Twitter is the latest tech company to disclose statistics on the race and gender of its workforce, following Facebook, Yahoo, Google and LinkedIn. Like those companies, Twitter is falling short on diversity. Technology companies seem to recognize that there is a problem. In an email to Marketplace, Twitter pointed to a list of organizations it supports, including Girls Who Code, YearUp, Black Girls Code, and others.
These organizations help push more women and people of color through the pipeline and into tech jobs.
Kathryn Finney, the founder of DigitalUndivided, says for people of color, networking can be a stumbling block.
"Usually in tech, you get a job because your friend works there, or you know the founder, or you went to the same school and were classmates," says Finney. "We're not part of those networks."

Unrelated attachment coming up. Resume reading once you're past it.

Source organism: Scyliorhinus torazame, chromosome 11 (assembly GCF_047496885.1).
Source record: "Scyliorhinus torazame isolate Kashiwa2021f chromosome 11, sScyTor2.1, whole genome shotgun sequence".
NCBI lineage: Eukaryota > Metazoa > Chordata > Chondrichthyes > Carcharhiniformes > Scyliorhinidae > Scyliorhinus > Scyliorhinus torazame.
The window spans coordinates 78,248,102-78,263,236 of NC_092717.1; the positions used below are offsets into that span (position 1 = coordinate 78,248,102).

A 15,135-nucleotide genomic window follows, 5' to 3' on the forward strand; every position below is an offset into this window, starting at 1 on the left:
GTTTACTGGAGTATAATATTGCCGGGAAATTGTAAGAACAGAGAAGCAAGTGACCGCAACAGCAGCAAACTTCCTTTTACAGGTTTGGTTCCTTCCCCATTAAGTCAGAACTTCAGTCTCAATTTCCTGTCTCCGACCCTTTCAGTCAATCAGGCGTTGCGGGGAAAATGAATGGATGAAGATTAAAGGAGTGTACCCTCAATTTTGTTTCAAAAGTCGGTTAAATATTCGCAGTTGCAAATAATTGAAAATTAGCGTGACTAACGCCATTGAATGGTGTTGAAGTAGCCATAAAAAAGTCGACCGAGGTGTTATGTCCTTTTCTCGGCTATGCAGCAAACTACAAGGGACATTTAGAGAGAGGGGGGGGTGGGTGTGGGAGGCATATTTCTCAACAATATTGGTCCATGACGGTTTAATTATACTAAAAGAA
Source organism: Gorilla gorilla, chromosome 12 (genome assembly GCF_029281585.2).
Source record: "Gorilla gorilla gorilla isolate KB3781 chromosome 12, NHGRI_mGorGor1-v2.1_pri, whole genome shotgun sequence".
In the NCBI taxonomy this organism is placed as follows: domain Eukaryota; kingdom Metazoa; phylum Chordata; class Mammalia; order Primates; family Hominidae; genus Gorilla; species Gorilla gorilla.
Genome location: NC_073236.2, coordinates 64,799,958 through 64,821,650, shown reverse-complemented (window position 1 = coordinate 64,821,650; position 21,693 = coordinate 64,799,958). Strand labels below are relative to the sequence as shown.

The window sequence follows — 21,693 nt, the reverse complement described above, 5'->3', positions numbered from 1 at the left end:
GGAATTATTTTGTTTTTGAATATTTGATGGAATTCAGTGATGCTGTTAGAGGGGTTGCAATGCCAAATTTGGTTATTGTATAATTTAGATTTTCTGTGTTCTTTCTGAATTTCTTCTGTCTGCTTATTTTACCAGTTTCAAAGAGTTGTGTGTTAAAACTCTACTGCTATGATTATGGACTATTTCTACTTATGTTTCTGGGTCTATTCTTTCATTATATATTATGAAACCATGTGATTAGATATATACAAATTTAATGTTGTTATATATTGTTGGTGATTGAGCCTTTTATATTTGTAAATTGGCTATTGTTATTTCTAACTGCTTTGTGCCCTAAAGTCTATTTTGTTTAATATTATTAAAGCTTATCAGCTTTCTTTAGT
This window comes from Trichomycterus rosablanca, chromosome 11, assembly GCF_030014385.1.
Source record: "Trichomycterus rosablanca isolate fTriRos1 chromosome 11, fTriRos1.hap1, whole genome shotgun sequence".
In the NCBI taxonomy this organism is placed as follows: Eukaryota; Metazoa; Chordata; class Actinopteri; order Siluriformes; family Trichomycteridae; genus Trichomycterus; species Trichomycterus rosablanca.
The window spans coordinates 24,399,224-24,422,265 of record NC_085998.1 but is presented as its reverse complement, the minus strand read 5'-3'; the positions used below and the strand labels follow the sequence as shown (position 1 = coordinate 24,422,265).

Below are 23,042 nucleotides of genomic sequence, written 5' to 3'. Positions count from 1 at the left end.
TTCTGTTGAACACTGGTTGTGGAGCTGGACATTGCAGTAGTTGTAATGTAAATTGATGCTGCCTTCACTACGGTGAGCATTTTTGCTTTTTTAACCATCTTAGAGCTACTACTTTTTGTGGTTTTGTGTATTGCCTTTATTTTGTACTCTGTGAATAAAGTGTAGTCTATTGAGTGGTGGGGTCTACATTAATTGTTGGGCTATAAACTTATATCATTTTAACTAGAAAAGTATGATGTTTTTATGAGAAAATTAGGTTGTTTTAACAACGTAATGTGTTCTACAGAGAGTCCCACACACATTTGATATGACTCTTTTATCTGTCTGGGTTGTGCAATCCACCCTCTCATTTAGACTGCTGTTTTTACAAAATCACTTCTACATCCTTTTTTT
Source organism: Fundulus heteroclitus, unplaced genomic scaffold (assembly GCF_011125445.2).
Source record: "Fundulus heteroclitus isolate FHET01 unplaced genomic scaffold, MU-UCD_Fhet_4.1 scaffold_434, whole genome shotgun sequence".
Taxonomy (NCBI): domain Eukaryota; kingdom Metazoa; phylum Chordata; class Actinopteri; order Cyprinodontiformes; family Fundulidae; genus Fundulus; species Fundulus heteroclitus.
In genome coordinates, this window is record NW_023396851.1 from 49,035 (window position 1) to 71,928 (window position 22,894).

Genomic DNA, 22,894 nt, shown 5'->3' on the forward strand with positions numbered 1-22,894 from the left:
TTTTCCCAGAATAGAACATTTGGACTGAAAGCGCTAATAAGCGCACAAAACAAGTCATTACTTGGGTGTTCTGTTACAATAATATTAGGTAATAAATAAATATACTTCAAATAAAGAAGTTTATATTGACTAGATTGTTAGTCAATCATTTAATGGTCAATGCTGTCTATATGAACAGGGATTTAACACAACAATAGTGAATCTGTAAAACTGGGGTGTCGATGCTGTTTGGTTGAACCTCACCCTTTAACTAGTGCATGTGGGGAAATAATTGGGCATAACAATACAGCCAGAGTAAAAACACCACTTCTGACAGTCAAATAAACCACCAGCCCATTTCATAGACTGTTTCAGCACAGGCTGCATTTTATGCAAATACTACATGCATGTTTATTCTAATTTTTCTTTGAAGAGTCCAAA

But people who work in tech say helping others break in is only part of the solution.
Leigh Honeywell, a security engineer, administrator of the Geek Feminism wiki, and member of Double Union, a feminist hacker space, says women who make it through the pipeline and get jobs in tech are confronted by a culture that can be downright sexist.
"I could tell you stories that would make you be like, is this 'Mad Men?'" Honeywell says, referring to the 1960s-set AMC TV series.
She says simply bringing diverse employees in isn't enough.
"It's really not cool to be encouraging all of these young girls and young people of color to enter a field where they are going to face discrimination," says Honeywell. "It's up to those of us that are here, both men and women to encourage attitude changes."
Graphic by Shea Huffman/Marketplace